Immediate and predictable was the cynical scorn emptied on Lord Hill as soon as his nomination as the UK's European Commissioner was announced.
It is entirely true that many would have welcomed a big political figure such as William Hague to lead for Britain in Brussels but the Prime Minister decided on a different approach - one with an outstanding precedent. Lord Hill may be unknown but so was Lord Cockfield, possibly one of the most effective British Commissioners, whose appointment fell flat in the British press in December 1984.
The Times said: "Lord Cockfield, who is likely to be made a vice-president, will be in charge of the so-called "Internal Market". This means doing what Mrs Margaret Thatcher has made the focus of attention since the budget problem was resolved: trying to break down the trade barriers inside the Community which have prevented it from becoming a real Common Market."
Though Cameron may not feel the same way now about Juncker's mandate, Margaret Thatcher had high hopes for the Delors Commission when it first came into office. Indeed, she had been supportive of it and had sent Arthur Cockfield to Brussels as a mark of her serious intent. Though he was utterly unknown at home, she had a high regard for the former tax accountant as somebody with a very precise mind who could bring progress to the Single Market and to the technical issues surrounding it. And indeed she was right. His White Paper setting out the steps needed to create a true Single Market paved the way to the successful Single Market we know today.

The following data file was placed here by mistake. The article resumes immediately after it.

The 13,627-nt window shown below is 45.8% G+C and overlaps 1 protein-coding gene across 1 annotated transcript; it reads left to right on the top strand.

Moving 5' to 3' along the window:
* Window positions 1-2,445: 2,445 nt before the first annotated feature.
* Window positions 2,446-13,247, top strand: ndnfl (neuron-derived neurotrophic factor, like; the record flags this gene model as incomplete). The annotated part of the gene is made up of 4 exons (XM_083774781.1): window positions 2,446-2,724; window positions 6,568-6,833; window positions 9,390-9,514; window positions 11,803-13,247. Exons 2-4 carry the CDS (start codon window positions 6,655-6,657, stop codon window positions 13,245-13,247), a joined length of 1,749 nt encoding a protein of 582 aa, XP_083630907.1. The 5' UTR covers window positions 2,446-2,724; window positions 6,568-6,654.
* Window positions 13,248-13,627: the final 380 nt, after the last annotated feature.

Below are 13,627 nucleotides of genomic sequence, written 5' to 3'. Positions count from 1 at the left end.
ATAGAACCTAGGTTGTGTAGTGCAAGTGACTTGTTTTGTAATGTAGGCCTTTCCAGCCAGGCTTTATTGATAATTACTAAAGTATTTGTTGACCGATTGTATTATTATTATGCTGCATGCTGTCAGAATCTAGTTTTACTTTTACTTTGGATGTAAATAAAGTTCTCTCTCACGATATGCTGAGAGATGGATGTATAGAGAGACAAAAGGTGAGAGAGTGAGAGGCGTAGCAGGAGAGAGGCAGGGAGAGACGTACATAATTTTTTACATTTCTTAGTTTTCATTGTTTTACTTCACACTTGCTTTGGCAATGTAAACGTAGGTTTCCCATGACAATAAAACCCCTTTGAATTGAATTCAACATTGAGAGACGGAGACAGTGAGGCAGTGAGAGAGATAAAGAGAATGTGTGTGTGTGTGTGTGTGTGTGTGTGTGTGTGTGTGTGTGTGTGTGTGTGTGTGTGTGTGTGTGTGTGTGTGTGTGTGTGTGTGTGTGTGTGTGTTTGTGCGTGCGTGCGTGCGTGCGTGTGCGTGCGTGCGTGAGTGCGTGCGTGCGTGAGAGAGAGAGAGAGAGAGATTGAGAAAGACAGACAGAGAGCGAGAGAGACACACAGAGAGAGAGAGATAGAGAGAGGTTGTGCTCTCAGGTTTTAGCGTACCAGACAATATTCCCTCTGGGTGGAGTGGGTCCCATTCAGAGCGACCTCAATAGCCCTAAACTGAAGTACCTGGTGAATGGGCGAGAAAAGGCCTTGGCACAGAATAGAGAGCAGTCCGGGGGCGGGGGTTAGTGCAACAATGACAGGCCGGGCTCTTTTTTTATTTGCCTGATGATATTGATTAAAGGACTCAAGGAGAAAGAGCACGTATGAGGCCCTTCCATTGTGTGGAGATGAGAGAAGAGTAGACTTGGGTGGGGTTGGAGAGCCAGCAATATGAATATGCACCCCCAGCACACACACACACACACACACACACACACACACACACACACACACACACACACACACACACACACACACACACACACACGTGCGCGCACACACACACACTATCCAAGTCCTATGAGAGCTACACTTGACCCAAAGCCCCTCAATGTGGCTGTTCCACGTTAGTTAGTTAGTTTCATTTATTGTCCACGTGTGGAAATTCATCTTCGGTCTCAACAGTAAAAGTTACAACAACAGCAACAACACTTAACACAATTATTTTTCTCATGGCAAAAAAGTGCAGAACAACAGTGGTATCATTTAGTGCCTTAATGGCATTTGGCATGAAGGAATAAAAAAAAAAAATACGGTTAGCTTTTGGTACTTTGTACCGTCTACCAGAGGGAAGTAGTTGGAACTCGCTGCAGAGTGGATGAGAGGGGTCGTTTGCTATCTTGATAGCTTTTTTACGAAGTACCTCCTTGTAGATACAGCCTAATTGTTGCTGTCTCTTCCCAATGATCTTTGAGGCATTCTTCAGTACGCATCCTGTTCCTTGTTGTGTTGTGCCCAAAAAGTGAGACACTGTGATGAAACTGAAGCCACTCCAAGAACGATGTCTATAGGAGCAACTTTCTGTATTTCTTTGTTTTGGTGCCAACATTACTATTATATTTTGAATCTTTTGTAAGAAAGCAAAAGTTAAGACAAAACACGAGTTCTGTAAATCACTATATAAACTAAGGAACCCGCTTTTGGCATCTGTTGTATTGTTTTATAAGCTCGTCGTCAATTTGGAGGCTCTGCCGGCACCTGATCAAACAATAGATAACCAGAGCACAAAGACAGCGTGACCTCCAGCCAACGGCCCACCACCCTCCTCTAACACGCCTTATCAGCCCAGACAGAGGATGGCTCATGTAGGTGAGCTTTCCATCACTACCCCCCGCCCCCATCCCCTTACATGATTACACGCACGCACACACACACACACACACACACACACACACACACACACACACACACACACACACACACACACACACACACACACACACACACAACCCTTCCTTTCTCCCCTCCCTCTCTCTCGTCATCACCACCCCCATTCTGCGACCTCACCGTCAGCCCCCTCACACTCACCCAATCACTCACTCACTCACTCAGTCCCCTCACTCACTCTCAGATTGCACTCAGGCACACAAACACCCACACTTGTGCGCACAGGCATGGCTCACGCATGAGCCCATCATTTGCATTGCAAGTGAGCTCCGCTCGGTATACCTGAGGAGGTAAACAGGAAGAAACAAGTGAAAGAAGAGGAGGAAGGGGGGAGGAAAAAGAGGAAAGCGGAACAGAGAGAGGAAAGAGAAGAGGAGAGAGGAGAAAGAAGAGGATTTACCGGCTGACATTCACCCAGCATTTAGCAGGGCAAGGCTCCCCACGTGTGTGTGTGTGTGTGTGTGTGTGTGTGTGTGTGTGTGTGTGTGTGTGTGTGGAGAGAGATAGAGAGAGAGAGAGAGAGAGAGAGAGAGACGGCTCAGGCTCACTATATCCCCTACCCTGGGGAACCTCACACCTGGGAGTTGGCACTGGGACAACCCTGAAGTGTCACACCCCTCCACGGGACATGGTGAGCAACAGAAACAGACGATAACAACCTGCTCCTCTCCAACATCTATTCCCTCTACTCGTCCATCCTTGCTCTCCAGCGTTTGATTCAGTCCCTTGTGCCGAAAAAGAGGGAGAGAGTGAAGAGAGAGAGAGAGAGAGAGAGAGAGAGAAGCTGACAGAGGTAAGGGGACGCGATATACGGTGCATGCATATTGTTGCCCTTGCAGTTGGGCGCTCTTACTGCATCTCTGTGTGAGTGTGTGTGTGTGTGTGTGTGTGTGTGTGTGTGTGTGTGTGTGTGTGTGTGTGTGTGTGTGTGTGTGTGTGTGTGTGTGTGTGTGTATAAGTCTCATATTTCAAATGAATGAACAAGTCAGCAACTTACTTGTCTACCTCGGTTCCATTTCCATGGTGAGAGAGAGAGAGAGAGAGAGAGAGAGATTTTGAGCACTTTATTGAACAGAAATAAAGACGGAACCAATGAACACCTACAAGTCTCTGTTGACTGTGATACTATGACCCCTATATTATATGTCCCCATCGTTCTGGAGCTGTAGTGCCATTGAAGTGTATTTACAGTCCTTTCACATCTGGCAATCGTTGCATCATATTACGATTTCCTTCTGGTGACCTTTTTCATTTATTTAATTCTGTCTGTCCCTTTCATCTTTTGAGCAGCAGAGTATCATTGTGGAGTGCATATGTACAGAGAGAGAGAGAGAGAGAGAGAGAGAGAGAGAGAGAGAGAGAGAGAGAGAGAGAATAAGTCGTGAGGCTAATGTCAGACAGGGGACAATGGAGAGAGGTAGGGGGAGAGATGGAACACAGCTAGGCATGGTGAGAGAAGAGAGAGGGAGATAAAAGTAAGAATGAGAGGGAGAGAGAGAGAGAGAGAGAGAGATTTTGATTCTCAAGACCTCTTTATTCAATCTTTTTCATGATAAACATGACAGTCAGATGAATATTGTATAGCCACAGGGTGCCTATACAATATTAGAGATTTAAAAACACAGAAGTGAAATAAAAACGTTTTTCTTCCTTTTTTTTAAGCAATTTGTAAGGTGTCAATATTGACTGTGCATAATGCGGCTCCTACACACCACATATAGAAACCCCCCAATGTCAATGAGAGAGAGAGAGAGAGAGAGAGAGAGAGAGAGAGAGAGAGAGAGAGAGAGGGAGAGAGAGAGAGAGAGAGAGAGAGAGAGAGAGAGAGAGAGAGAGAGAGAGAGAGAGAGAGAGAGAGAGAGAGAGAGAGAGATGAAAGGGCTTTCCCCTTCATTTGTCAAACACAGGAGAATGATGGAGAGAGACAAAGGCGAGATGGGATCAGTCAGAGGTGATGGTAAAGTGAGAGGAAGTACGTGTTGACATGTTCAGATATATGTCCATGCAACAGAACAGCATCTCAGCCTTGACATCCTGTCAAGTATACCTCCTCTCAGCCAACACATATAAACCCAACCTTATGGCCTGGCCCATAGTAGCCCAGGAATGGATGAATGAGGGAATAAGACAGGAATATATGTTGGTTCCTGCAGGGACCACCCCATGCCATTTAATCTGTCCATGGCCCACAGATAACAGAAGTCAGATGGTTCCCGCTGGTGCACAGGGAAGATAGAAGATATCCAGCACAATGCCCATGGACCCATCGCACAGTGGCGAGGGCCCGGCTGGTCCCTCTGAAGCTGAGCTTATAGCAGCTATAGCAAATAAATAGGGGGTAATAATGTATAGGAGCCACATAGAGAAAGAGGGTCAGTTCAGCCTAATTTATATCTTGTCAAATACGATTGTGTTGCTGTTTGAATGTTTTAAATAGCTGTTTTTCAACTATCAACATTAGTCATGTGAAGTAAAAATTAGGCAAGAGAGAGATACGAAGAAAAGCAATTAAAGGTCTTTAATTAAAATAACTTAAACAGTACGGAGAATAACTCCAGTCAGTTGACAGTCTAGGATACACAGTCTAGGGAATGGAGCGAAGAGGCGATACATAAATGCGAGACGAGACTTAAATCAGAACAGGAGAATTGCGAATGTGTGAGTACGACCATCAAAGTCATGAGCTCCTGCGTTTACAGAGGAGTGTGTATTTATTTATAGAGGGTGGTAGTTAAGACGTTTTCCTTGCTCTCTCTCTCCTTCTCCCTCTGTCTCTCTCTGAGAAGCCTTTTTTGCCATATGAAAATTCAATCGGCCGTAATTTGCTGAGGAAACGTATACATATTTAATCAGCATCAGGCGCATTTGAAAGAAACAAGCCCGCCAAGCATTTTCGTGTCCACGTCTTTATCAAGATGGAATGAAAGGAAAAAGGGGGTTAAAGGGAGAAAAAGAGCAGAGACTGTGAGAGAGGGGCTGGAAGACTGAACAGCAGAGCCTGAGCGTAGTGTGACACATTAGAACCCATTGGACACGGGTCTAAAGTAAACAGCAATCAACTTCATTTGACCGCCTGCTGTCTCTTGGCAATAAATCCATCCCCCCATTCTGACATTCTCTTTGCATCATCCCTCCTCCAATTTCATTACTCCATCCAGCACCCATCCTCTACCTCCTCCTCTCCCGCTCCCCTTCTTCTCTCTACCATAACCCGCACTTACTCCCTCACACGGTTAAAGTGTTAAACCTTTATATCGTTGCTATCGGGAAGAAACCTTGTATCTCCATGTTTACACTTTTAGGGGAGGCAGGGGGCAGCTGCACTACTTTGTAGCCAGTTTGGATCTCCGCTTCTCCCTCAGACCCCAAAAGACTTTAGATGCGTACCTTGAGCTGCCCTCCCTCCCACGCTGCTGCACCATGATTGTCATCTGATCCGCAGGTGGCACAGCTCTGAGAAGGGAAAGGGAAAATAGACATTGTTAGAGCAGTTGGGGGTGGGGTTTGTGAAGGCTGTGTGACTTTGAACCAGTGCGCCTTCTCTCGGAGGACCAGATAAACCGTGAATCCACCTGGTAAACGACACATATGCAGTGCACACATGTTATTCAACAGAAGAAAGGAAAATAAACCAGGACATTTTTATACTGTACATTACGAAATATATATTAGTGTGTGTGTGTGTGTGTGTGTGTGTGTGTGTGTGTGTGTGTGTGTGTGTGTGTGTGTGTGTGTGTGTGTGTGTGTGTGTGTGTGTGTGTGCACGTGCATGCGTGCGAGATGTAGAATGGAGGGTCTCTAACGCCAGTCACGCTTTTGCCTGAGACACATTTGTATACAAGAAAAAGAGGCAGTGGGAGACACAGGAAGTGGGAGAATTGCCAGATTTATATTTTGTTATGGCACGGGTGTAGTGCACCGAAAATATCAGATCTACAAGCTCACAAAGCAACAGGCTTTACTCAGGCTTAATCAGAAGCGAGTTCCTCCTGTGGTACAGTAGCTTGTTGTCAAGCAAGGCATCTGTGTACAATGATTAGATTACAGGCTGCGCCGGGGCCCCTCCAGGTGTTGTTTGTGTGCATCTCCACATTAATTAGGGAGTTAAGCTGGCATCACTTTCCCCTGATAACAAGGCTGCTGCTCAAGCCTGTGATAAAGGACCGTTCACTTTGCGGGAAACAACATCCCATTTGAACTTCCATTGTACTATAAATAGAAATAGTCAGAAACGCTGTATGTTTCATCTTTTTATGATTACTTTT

The point is that it is right that Britain sends an operator who commands the total confidence of the Prime Minister to Brussels to work alongside Ivan Rogers, the ambassador, another superb European diplomat with a similarly close relationship with the PM. It is policies, not personalities that matter.
The European Council's Strategic Agenda, agreed last month and endorsed yesterday by Juncker in his own Commission Agenda, sets out the core work programme for the EU for the next five years. Focused as it is around growing the EU economy, it is to be hoped that thirty years' on from Lord Cockfield's appointment, the Juncker Commission will entrust Lord Hill with a serious economics portfolio to finish the job Thatcher's (sadly forgotten) man started.
It is encouraging that Lord Hill said he believed the UK should play 'a leading role in the EU'. He is spot on when he says: 'The European Union [must] spread growth and jobs across Europe. I believe that the UK's interests are best served by playing a leading role in the EU, shaping the organisation as it changes to meet the challenges it now faces. In five years' time, when the next European elections take place, I want to be able to say to people across Europe - including Britain - that the European Commission has heeded their concerns and changed the EU for the better.'
In the same way as Britain 30 years ago sent an unknown to Brussels who changed the EU, Lord Hill expresses the good intentions and has the ability to do the same thing. He certainly has the manifesto for change.